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Long road to recovery for health sector

The six firms sharing a slice of the £640 million of work under the ProCure21+ framework this year have reaped awards from virtually the only show in town.

For other health contractors, the past 12 months have largely proved a waiting game as the Health and Social Care Bill makes its agonising way through Parliament. But opportunities are emerging and those with the right approach could have a healthier 2012.

Wales’ major healthcare framework Design for Life ends next year and procurement for a new framework will shortly get under way.

Shared Services Partnership: Facilities Services Organisation is in charge of the framework for jobs worth over £10m and hopes to have three contractors in place by next July.

Head of strategic planning and construction Patrick Riordan hopes to push performance further with the new deal. He attributes the success of Design for Life to the integrated supply chains, which ensure a “single point of responsibility”.

He cites flexibility of space, community care and sustainability as vital issues for future projects.

“What we are looking for are contractors with experience that can deliver what they promise.”

The volume of work due to be procured under the framework is unclear, but the Welsh government last week confirmed a £1.3 billion capital spending programme during this financial year.

In England there are signs of some foundation trusts “beginning to innovate”, says EC Harris head of health Karen Prosser.

“They are able to raise their own capital and while there has been some reticence to go ahead with major projects, we are seeing some positive signals from trusts looking to develop spare land.”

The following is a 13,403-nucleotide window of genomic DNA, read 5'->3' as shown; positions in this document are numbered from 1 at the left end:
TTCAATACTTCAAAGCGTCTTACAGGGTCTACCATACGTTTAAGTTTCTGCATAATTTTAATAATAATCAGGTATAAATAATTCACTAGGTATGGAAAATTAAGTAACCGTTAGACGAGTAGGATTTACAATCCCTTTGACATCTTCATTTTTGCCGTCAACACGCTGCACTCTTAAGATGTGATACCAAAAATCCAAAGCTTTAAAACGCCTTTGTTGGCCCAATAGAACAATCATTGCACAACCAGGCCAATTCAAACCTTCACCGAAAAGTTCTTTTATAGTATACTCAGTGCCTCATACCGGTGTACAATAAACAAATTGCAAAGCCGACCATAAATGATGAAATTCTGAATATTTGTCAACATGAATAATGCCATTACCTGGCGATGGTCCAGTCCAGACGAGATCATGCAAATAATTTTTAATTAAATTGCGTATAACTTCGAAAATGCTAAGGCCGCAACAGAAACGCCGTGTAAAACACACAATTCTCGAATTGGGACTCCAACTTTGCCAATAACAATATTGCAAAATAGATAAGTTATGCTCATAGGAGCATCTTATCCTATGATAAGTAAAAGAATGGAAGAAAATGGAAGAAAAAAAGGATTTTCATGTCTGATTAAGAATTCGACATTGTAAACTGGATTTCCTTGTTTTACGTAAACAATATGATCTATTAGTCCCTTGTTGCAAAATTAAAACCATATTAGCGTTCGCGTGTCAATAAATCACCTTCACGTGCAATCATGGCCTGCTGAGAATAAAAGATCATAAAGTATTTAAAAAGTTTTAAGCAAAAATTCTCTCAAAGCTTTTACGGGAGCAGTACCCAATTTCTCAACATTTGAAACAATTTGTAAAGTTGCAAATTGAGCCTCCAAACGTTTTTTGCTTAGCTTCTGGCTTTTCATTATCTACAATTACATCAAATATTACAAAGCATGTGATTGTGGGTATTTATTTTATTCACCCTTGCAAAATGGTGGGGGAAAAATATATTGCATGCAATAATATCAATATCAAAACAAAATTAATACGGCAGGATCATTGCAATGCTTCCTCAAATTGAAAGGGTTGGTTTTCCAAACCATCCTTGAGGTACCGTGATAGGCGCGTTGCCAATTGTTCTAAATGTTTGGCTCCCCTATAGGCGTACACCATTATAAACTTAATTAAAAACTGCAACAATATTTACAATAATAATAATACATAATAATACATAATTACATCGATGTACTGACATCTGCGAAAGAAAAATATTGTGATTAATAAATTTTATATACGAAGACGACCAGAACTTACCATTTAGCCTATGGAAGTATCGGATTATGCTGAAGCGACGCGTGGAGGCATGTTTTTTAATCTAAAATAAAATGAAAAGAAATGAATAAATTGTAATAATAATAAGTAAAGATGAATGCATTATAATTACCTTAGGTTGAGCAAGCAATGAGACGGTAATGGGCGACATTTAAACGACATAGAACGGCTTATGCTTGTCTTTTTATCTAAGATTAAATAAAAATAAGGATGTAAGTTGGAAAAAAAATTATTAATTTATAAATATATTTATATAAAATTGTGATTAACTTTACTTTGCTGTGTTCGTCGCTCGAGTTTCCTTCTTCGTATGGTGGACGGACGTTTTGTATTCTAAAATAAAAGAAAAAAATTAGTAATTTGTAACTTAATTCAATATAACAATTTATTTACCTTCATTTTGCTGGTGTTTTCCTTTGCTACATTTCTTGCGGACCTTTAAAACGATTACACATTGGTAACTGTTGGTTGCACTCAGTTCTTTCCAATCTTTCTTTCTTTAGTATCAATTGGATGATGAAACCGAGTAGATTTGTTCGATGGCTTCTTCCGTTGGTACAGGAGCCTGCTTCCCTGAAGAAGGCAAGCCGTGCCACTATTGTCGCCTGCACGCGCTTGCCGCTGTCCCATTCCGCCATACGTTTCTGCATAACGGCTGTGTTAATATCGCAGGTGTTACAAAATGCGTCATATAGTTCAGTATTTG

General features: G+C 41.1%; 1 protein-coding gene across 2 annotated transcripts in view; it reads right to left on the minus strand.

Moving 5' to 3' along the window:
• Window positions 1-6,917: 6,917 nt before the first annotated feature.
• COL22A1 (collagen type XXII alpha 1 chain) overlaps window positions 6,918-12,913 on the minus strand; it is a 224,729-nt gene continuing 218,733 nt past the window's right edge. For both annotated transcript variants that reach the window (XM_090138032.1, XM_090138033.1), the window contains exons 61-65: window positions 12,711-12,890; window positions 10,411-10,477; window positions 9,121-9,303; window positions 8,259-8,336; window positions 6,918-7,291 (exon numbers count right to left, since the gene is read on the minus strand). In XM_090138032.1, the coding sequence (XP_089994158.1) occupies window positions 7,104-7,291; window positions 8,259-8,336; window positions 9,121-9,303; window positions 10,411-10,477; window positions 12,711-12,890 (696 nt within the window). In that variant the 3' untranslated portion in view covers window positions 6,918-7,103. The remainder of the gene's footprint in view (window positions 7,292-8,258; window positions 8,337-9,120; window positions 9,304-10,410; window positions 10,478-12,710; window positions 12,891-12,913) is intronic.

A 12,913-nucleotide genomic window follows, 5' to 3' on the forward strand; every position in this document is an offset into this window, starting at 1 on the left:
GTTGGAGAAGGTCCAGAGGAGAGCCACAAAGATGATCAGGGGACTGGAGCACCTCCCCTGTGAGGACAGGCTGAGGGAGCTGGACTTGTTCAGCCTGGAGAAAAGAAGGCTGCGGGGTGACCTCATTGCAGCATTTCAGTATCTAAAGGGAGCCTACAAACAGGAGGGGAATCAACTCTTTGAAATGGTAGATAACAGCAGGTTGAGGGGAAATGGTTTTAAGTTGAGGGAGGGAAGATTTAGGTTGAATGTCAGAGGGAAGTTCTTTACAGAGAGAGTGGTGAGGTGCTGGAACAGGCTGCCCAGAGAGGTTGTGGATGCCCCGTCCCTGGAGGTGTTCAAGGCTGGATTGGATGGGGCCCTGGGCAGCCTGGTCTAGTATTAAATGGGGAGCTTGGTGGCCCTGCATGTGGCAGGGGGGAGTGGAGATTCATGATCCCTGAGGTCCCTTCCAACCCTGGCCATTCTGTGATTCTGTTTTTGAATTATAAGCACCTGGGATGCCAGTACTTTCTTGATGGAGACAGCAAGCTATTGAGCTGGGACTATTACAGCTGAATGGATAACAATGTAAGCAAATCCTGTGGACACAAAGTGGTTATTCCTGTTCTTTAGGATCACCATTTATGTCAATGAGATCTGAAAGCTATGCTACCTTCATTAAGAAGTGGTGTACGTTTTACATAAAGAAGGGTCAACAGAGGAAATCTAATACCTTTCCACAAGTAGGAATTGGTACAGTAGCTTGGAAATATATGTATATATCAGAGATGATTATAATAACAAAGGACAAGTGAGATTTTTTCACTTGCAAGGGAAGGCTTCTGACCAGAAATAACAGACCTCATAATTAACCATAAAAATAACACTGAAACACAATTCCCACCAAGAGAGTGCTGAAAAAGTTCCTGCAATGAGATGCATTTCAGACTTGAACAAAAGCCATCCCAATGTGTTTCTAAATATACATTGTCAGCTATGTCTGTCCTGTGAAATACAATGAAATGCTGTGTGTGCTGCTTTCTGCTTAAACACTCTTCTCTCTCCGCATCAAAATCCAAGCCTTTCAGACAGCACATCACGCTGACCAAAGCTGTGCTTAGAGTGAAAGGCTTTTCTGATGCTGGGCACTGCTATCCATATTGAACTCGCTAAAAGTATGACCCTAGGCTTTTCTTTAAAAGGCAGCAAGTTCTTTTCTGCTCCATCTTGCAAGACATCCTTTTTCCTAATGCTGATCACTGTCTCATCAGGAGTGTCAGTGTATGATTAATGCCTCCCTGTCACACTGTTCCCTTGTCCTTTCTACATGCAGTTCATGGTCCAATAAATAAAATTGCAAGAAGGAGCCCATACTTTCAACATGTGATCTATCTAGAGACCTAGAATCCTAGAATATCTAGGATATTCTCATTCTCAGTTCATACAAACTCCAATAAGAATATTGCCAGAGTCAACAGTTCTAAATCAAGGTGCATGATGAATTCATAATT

Ms Prosser believes that understanding the healthcare market is vital to win work, giving special attention to the whole life of the building.

Vinci and Integrated Health Projects framework director Alan Kondys believes this focus on a building’s operation has been vital to his company’s recent success.

Integrated Health Projects - the Vinci and Sir Robert McAlpine joint venture - secured more than £400m under P21 and has already won eight projects worth £160m under P21+.

Vinci meanwhile has secured its third major project with Circle, which last week hit headlines by becoming the first private healthcare provider to take on the running of an entire NHS hospital.

Mr Kondys says both public and private clients are focused on flexibility of space, whole-life costs and improving patient outcomes.

Health statistics

Client Briefing graphs 171111

The South-east leads the way with health starts so far in 2011, followed by the South-west and West Midlands, according to the latest data from construction business intelligence unit Glenigan.

The north of the UK is less active than the southern regions, making this another sector with a clear north-south divide. The South-east, South-west, East of England and London account for more than half the total starts this year.

Strong growth in starts has been recorded in the second and third quarters of this year, but the outlook for 2012 is less positive.

After a drop of 26 per cent in the first quarter of 2012 compared with the same period in 2011, bigger falls in the value of health starts are forecast through the rest of the year up to Q4, which Glenigan predicts will see a marginal growth of 1 per cent.

Glenigan does not foresee health starts to hit more than £500 million per quarter over the next 18 months, and forecasts for output growth from the Construction Products Association reveal that health output is likely to be worth less than half its 2008 peak by 2015.

Work for the top clients in the sector this year to date includes a £350m biomedical research facility - the BLISS centre - for UKCRMI Construction and the £90m phase B redevelopment for Ulster Hospital, awarded to Gilbert Ash earlier this year.

Work is also currently under way for the University of Oxford’s relocated Jericho health centre, as well as four medical centres in the North-west and Wales regions for LSP Developments.


Many ways to save with repair work

Sustainable cosmetic repairs save tonnes from landfill every year, which is not only good for the environment but also saves on costs, two important considerations for health sector contractors.

Specialist fine finishers Plastic Surgeon has a wealth of experience working on health projects, helping contractors remain on time, on budget and reduce their waste.